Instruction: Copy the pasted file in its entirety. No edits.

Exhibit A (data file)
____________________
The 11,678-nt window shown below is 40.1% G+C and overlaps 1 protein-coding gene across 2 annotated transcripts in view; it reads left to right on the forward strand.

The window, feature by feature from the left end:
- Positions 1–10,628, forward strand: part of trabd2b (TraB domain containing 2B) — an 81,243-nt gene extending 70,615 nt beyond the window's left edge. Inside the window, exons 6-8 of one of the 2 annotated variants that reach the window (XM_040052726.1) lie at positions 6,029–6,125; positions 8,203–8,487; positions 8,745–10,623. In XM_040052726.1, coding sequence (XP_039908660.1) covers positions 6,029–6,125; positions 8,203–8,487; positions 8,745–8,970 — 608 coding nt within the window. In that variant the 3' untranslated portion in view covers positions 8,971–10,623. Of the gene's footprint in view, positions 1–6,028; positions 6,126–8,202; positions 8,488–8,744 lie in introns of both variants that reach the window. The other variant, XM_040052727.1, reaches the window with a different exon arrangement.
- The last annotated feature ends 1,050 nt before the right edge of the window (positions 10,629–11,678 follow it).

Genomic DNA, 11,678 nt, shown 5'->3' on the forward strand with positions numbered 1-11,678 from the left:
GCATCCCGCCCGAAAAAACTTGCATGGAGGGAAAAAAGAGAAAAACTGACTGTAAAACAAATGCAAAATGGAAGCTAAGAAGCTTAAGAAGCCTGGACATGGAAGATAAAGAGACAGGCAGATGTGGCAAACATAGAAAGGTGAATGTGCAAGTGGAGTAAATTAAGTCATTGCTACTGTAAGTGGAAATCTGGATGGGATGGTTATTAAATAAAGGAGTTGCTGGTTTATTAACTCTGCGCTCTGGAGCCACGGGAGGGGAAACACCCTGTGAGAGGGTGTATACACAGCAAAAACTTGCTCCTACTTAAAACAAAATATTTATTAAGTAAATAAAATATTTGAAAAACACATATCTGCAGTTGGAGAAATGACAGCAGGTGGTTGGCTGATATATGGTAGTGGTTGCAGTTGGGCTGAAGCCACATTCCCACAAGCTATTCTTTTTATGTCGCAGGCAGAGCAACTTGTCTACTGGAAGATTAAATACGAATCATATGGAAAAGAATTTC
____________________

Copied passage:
The 11,678-nt window shown below is 40.1% G+C and overlaps 1 protein-coding gene across 2 annotated transcripts in view; it reads left to right on the forward strand.

The window, feature by feature from the left end:
- Positions 1–10,628, forward strand: part of trabd2b (TraB domain containing 2B) — an 81,243-nt gene extending 70,615 nt beyond the window's left edge. Inside the window, exons 6-8 of one of the 2 annotated variants that reach the window (XM_040052726.1) lie at positions 6,029–6,125; positions 8,203–8,487; positions 8,745–10,623. In XM_040052726.1, coding sequence (XP_039908660.1) covers positions 6,029–6,125; positions 8,203–8,487; positions 8,745–8,970 — 608 coding nt within the window. In that variant the 3' untranslated portion in view covers positions 8,971–10,623. Of the gene's footprint in view, positions 1–6,028; positions 6,126–8,202; positions 8,488–8,744 lie in introns of both variants that reach the window. The other variant, XM_040052727.1, reaches the window with a different exon arrangement.
- The last annotated feature ends 1,050 nt before the right edge of the window (positions 10,629–11,678 follow it).

Genomic DNA, 11,678 nt, shown 5'->3' on the forward strand with positions numbered 1-11,678 from the left:
GCATCCCGCCCGAAAAAACTTGCATGGAGGGAAAAAAGAGAAAAACTGACTGTAAAACAAATGCAAAATGGAAGCTAAGAAGCTTAAGAAGCCTGGACATGGAAGATAAAGAGACAGGCAGATGTGGCAAACATAGAAAGGTGAATGTGCAAGTGGAGTAAATTAAGTCATTGCTACTGTAAGTGGAAATCTGGATGGGATGGTTATTAAATAAAGGAGTTGCTGGTTTATTAACTCTGCGCTCTGGAGCCACGGGAGGGGAAACACCCTGTGAGAGGGTGTATACACAGCAAAAACTTGCTCCTACTTAAAACAAAATATTTATTAAGTAAATAAAATATTTGAAAAACACATATCTGCAGTTGGAGAAATGACAGCAGGTGGTTGGCTGATATATGGTAGTGGTTGCAGTTGGGCTGAAGCCACATTCCCACAAGCTATTCTTTTTATGTCGCAGGCAGAGCAACTTGTCTACTGGAAGATTAAATACGAATCATATGGAAAAGAATTTC